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File:Turrican1-1 7070.png


 "Welcome to Turrican! Another day, another try, but remember: 'SHOOT! OR! DIE!!! HA HA HA HA HA HA HA!"

The intro on the Commodore 64

Turrican is a video game series that got started by Manfred Trenz, and was first released on the Commodore 64, but was arguably popular on its successor, the Amiga.

The series borrows elements of Super Mario Bros.., Contra, Metroid and Psycho-Nics Oscar. The games were developed by the now defunct company Factor 5. The levels themselves were massive with lots of secrets to find, like hidden power-up blocks and extra lives. Also, bosses at times didn't necessarily appear at the end of levels. They would show up in the middle of levels, and even the beginning at times. It also has an awesome soundtrack.

  • Turrican (Commodore 64, Amiga, Atari ST, Amstrad CPC, ZX Spectrum, Mega Drive/Genesis, Game Boy)
  • Turrican II: The Final Fight (Commodore 64, Amiga, Atari ST, Amstrad CPC, ZX Spectrum, Mega Drive/Genesis*, Game Boy*, PC)
  • Mega Turrican/Turrican 3: Payment Day (Mega Drive/Genesis, Amiga)
  • Super Turrican (NES**)
  • Super Turrican (SNES***)
  • Super Turrican 2 (SNES)
  • (*) Released as Universal Soldier
  • (**) Manfred Trenz game
  • (***) Factor 5 game

Although the parent company abandoned the series well over a decade ago, the series' cult status has inspired numerous fan-made sequels, such as T2002, the exceptionally professional-looking Hurrican and the Game Gear game GGT.


This game contains examples of the following:

  • Alien: Every Turrican game but Super Turrican 2 had one level taking place in an Alien hive, complete with face-huggers, Xenomorphs and even an Alien Queen as the endboss in Super Turrican. Copyright rules were evidently more relaxed back in the day.
  • A Space Marine Is You
  • Asteroids Monster: Spiky bouncing metal balls.
  • Ambidextrous Sprite
  • Arch Enemy: The Machine since the second game.
  • Auto Scrolling Level: The alien train sections in Mega Turrican/Turrican 3 and Super Turrican (SNES game).
    • The second phase of the final boss in Super Turrican 2 combines this with Outrun the Fireball.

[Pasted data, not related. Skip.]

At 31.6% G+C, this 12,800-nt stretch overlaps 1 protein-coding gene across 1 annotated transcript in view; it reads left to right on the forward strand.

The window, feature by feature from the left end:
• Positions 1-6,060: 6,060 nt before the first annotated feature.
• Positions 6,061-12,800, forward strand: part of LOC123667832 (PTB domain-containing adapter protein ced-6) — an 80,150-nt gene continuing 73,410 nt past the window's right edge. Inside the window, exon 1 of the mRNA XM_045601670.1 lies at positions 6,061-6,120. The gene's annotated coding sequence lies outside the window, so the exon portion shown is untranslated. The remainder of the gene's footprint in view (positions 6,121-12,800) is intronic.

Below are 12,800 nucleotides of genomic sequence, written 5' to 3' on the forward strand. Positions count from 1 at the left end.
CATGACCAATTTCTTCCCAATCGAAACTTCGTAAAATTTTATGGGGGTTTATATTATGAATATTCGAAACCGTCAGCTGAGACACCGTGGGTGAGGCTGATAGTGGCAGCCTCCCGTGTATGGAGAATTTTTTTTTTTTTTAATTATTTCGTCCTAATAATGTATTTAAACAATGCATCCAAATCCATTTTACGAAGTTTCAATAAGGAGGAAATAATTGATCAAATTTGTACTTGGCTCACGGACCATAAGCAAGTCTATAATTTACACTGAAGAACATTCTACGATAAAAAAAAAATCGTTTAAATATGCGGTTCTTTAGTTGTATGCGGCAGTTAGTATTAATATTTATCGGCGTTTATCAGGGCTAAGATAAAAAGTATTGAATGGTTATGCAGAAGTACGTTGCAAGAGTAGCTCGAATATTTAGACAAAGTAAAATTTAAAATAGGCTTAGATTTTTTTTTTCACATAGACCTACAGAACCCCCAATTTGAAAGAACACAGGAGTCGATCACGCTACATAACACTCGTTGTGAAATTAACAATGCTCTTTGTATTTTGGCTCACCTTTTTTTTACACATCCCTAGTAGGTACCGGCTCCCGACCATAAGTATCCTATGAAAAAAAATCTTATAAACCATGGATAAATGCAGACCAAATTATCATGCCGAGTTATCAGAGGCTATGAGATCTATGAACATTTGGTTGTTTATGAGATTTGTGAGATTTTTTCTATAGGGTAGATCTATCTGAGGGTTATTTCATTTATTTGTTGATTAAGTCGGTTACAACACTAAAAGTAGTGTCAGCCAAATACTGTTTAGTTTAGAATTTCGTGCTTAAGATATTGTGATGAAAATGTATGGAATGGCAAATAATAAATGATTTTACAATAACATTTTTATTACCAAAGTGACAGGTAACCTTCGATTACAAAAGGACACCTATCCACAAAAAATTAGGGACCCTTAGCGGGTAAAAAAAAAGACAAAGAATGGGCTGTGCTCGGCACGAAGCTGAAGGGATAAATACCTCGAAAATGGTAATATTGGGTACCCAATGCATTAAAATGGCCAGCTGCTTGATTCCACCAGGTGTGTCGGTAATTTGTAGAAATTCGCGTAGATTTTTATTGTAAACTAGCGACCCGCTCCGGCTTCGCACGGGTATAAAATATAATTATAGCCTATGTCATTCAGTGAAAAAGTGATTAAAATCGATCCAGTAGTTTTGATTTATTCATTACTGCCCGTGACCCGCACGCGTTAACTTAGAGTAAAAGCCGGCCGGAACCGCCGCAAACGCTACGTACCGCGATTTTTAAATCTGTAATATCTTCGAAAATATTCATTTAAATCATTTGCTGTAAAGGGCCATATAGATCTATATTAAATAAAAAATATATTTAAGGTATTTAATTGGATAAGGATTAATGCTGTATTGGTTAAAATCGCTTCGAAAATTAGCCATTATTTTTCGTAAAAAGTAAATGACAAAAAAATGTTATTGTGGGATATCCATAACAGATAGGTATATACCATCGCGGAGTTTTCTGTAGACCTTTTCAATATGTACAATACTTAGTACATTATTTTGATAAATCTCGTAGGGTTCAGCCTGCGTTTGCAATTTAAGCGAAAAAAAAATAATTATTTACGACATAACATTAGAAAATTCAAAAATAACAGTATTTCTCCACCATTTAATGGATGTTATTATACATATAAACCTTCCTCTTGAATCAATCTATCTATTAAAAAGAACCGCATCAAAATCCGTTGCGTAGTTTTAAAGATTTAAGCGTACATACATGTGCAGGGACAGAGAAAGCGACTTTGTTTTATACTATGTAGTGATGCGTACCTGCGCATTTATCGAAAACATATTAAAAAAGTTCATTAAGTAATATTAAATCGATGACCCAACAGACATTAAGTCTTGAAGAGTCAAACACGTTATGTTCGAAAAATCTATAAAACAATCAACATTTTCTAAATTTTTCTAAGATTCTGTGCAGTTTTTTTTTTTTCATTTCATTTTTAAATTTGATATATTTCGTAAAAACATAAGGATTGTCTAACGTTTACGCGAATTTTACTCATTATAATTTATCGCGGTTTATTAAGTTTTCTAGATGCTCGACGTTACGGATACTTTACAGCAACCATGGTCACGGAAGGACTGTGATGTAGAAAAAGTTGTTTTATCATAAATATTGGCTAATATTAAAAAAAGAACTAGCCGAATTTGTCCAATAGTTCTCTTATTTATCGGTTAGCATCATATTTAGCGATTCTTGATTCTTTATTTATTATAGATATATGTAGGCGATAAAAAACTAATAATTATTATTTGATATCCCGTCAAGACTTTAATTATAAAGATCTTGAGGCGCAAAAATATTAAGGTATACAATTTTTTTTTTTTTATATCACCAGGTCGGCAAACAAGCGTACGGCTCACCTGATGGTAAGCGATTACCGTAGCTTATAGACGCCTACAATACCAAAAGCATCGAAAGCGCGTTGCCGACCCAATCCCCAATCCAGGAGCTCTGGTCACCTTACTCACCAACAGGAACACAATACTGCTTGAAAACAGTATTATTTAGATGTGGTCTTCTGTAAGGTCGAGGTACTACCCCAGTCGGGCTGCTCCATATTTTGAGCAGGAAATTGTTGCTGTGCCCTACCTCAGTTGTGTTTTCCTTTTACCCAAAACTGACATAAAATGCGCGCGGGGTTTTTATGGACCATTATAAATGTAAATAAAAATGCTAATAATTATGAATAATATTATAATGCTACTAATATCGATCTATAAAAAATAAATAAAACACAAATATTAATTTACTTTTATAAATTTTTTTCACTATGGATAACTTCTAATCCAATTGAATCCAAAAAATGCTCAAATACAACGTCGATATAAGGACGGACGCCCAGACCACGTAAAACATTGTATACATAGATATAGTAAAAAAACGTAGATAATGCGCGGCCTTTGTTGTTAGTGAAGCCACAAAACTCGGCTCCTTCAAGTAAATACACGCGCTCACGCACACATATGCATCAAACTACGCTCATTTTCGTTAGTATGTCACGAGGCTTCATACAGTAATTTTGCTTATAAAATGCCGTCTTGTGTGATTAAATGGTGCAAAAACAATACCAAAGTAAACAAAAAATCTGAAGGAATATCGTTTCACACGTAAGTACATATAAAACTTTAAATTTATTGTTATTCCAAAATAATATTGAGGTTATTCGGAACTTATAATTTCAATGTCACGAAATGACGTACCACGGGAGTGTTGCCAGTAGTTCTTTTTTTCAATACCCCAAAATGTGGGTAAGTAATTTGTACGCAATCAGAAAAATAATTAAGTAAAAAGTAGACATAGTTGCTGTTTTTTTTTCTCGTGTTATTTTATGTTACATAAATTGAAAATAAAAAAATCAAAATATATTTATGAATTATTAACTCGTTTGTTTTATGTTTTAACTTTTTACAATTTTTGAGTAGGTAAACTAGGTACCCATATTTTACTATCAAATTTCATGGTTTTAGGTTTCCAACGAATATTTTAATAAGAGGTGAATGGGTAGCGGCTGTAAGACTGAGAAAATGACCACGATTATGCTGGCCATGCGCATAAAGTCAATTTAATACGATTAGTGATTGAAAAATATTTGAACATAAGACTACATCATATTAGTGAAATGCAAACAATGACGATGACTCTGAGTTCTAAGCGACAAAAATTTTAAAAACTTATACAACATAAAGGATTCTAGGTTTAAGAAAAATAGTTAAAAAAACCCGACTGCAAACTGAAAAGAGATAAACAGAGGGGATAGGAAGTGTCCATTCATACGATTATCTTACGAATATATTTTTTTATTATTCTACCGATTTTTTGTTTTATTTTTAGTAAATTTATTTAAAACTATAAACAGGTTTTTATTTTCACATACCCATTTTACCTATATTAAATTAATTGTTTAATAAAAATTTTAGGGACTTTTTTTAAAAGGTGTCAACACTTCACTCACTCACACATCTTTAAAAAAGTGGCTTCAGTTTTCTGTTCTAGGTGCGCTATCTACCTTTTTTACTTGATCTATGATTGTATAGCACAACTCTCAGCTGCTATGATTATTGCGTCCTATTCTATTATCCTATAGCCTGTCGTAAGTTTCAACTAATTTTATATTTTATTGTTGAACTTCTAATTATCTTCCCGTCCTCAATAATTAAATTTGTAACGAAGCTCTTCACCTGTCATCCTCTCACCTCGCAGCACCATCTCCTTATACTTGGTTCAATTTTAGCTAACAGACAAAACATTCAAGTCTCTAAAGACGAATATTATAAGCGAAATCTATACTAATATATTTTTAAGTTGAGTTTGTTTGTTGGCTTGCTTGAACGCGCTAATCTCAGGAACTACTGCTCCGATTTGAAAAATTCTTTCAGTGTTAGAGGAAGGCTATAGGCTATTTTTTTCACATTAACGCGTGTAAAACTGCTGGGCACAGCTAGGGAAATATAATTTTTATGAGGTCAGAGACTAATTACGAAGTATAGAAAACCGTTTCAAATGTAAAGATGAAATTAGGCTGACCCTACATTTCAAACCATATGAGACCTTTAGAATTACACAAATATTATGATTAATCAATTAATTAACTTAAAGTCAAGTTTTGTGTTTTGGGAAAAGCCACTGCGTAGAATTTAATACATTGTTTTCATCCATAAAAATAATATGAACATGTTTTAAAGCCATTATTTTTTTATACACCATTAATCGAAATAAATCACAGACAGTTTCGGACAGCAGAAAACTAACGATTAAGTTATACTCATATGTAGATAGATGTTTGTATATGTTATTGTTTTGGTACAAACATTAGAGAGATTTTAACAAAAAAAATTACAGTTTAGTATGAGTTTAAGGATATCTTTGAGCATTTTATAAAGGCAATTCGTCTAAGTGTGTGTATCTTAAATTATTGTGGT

• Awesome but Impractical: A special Smart Bomb attack in the second game. While in Wheel Form, press the fire button and space button together and he'll fire rapidly with all of his weapons and destroy everything on screen with an explosion. It's not really useful, though, and once you've used it the only way to get it back is to lose a life.
  • Bishounen Line: A series-spanning example with Big Bad The Machine. In his first two final boss appearances he's bigger than the screen, but in the honest-to-goodness final showdown in Super Turrican 2, he's the size of the protagonist yet somehow twice as hard to dodge and able to absorb considerably more damage than before.
  • Chain-Reaction Destruction: Bosses in the series do chain explosions upon destruction.
  • Chainsaw Good: Wheel mode in the first two games is very much this.
  • Clothes Make the Superman: If the crew in the intro of Turrican II had one-man-army super suits onboard, why didn't anyone put them on during the (narrated) lengthy wait between the arrival of the enemy battleship and the boarding?
  • Collision Damage: Every game has this, combined with an overabundance of Personal Space Invader mooks. The Metroidesque wheel mode lets you reverse the Collision Damage, however.
  • Convection, Schmonvection: The final levels of Super Turrican 2 take place dangerously close to the sun. Then again, you just survived an Unrealistic Black Hole...
    • Stage 4 of Hurrican.
  • Cutscene Incompetence: Twice in Super Turrican 2. After killing a giant sandworm from inside its mouth, Turrican is inexplicably overpowered by the same guards he'll be killing by the dozens later on. Later, after killing a giant space spider, he's captured by mercenaries.
  • Dolled-Up Installment: Turrican II was released as a Universal Soldier tie-in on the Mega Drive/Genesis and Game Boy. See Porting Disaster on the YMMV page for more.
  • Down the Drain: World 2 in Turrican, Turrican II and Mega Turrican/Turrican 3.
  • Drought Level of Doom: World 4 in the original. Due to a certain limitation in the preceding level you're not likely to have a fully leveled spread shot, which makes it incredibly difficulty to find the few invisible item blocks there are.
  • Elevator Action Sequence: In World 1 of Mega Turrican/Turrican 3.
    • The fan game Hurrican has an entire level based around it.
  • Eternal Engine: Some of the later levels and worlds are like this.
  • Excuse Plot: Most of the series. Why does Morgul the god of nightmares have a robot army? We didn't ask and neither should you.
  • The Federation: The United Planets Freedom Forces, consisting entirely of Red Shirts and one Sole Survivor in a Turrican suit.
  • Gameplay Roulette: Super Turrican 2.
  • Giant Mook: Numerous bosses are simply oversized versions of regular enemies. Of note are the giant Walkers in the second and third game.
  • Golden Ending: In Turrican 3 by completing the game without cheating and in Super Turrican 2 by finishing the game on Hard difficulty level.
  • Goomba Stomp: The Walker robots from Turrican II onward let you one-hit kill them by jumping on them. The same robots appeared in the first game, but stomping did nothing until the sequel.
  • Grappling Hook Pistol: The Plasma Rope in Mega Turrican/Turrican 3 and the Grapple Hand in Super Turrican 2.
  • Humongous Mecha: Some of the bosses.
  • It's All Upstairs From Here: The last section before the final boss will always require a vertical ascent up a dozen screens. Noticeably absent in Super Turrican 2.
  • Kill It with Fire: The flamethrower weapon in Super Turrican 2.
  • Lantern Jaw of Justice: Bren McGuire in the opening of Mega Turrican/Turrican III, though it's a case of Off-Model.
  • Law of One Hundred: Collecting 300 gems gave a continue; Turrican II reduced this to 100.
  • Load-Bearing Boss: Killing the final boss always causes their base to spectacularly explode.